The “One Big Midwestern University” podcast is also made possible thanks to Aguayo’s Illinois Community Media Project, funded by Chancellor Jones’s Call to Action to Address Racism & Social Injustice Research Program. One pillar of her project, which began nearly two years ago, is finding ways to get students to engage with communities around media production.
Last semester, one of Aguayo’s media and cinema studies classes worked with the Champaign-Urbana Public Health District and Immigrant Services of Champaign-Urbana to organize a family photo booth, creating 60 framed photos for local immigrant families.
Aguayo is grateful to be at the University of Illinois, where she feels encouraged to offer her students hands-on learning experiences with community media.
“I came to this campus because I wanted to be with people who innovate and think about the university’s connection to the world. It’s exciting to be in an environment where innovation in public engagement is supported, and to be at an institution that brings the smartest and the brightest and the accomplished students to campus,” Aguayo said.
While most of the students in the class are new media-makers, Aguayo said when she first suggested the idea of a podcast to her students, they were excited and eager to tell stories that connect people.
“Many of them had ever done anything like this, but it turned out amazing,” she said. “They understood what it meant to bring voices to the table that we don’t hear all the time, they understood what it meant to tell stories that mattered to people, they understood what it meant to be vulnerable in that process and that thrilled me. [Their] stories are captivating.”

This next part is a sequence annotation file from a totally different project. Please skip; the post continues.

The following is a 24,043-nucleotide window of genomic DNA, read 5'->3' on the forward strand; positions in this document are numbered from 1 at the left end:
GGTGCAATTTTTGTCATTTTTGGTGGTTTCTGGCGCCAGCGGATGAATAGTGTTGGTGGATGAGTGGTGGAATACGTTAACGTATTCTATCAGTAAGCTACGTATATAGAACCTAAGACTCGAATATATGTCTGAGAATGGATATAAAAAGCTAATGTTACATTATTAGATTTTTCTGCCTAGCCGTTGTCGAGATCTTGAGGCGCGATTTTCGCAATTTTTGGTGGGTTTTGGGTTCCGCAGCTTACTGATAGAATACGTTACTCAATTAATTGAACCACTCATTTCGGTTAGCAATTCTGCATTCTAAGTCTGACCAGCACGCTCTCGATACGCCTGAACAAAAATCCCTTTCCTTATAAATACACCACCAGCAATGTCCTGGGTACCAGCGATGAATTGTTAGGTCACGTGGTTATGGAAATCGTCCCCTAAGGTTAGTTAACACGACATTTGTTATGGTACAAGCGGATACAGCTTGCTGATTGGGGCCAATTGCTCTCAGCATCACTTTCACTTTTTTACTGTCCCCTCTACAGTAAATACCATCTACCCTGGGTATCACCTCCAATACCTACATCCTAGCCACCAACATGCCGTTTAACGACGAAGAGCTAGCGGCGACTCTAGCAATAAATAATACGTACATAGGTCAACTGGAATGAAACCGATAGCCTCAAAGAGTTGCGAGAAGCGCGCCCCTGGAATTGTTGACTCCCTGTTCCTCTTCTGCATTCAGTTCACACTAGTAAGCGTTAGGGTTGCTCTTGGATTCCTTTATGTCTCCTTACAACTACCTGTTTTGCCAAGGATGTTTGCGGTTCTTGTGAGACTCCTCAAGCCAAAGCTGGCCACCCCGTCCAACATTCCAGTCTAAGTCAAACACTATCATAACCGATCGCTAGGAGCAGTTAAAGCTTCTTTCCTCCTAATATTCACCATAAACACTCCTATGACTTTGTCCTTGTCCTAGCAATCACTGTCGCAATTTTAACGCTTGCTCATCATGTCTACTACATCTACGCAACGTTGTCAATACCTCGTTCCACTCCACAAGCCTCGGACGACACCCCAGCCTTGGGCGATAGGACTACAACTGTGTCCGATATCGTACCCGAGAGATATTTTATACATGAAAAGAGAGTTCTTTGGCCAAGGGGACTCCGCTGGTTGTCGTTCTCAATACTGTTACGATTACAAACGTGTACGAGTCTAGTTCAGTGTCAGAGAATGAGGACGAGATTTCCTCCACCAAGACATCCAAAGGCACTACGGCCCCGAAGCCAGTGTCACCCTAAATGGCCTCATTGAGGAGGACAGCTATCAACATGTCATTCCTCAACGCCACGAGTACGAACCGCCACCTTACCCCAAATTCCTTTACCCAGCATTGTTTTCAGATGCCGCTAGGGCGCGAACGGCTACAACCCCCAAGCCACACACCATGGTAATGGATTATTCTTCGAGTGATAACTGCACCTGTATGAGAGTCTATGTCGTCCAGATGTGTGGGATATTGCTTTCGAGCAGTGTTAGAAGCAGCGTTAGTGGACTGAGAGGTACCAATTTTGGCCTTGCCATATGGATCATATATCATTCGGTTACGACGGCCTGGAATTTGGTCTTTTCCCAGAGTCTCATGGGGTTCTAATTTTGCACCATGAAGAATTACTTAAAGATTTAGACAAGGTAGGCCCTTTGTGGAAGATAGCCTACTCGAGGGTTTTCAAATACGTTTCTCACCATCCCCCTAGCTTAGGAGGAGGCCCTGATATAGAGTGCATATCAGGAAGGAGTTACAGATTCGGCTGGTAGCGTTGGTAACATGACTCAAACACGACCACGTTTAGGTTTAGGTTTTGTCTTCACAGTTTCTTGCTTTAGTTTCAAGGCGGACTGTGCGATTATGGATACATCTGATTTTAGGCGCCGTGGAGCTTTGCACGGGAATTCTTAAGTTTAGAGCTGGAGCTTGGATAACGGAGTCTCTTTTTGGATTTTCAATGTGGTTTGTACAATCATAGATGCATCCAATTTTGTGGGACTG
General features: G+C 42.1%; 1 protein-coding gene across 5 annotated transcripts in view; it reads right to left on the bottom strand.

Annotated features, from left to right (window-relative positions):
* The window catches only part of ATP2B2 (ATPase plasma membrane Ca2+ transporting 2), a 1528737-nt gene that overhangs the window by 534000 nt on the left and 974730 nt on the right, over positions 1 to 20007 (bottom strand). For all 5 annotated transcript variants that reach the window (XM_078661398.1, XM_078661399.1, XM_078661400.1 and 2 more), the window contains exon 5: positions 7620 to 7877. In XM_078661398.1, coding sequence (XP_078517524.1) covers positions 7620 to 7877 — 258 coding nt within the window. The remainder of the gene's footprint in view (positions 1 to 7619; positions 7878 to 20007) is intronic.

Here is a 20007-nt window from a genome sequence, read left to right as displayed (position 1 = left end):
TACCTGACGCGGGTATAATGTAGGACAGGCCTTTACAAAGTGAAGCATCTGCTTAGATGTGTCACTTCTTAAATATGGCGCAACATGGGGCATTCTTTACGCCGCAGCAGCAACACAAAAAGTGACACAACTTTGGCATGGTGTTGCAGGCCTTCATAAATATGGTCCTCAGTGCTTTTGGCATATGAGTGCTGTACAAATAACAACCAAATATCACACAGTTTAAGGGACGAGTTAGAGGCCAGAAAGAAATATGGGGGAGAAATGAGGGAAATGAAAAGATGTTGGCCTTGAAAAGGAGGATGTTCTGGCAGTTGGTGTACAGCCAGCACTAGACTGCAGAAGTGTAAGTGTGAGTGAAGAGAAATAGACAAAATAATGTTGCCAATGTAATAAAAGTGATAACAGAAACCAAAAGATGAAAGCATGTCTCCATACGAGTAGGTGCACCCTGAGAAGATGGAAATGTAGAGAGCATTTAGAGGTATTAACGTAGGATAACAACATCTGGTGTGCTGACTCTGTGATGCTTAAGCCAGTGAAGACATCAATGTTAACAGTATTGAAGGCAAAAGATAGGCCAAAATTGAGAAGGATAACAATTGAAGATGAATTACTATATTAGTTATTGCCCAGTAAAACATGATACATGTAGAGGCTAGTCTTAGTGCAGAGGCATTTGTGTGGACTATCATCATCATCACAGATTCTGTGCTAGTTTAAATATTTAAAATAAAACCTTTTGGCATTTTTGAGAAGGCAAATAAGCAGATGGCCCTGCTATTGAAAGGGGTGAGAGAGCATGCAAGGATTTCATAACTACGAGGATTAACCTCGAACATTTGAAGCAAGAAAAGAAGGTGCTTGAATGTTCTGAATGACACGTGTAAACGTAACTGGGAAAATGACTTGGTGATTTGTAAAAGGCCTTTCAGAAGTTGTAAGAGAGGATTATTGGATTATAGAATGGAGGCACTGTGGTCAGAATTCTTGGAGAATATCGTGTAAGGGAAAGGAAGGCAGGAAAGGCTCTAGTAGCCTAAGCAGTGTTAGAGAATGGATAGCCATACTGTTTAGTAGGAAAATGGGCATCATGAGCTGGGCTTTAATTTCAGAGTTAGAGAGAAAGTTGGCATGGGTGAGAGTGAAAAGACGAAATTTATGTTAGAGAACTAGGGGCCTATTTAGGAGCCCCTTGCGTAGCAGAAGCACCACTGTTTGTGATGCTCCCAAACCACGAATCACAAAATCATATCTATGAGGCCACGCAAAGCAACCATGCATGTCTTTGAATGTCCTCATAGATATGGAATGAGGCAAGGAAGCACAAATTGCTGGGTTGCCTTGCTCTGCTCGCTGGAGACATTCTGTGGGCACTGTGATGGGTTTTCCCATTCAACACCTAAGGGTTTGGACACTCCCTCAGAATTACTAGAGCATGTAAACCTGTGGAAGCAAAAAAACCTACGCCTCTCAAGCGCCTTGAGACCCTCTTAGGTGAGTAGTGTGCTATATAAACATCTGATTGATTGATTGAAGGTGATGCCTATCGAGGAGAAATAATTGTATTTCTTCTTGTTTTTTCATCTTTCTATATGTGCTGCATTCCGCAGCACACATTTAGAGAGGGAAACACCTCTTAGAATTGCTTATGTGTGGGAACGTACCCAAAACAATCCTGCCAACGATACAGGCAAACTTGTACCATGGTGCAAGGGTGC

Matthew Schmitt, a freshman double-majoring in computer engineering and physics, focused on using exercise to maintain mental health on college campuses.
Schmitt said the class offers an invaluable experience, using sound to convey a message and even perhaps spark a social change.
“I think we need more people with the skills that this class is teaching us,” he said. “The class teaches us we can use these forms of media to try to cause some sort of social change. And that’s important because a lot of people don’t think that they can cause change just by creating something and putting it out there, but you can. I think it’s important to know that you can cause the change that you want to see in the world.”
“One Big Midwestern University” debuts on Spotify on December 15. The podcast will soon be listed on Apple Podcasts and Google Podcasts. The united hope of the class is that it might bring people together to discuss topics that are important to students and that it provides value to the community.
“I think it would be nice if [people] listened to it and they hear real stories that are a little bit different from what they’ve heard before,” Schmahl said. “I just want people to hear it and feel like they can relate to other people’s experiences and know that what they’re experiencing—if it’s happy or not so happy or stressful—other people are experiencing the same things and they’re not alone.”
(Photos by J. Sidney Malone, photography intern)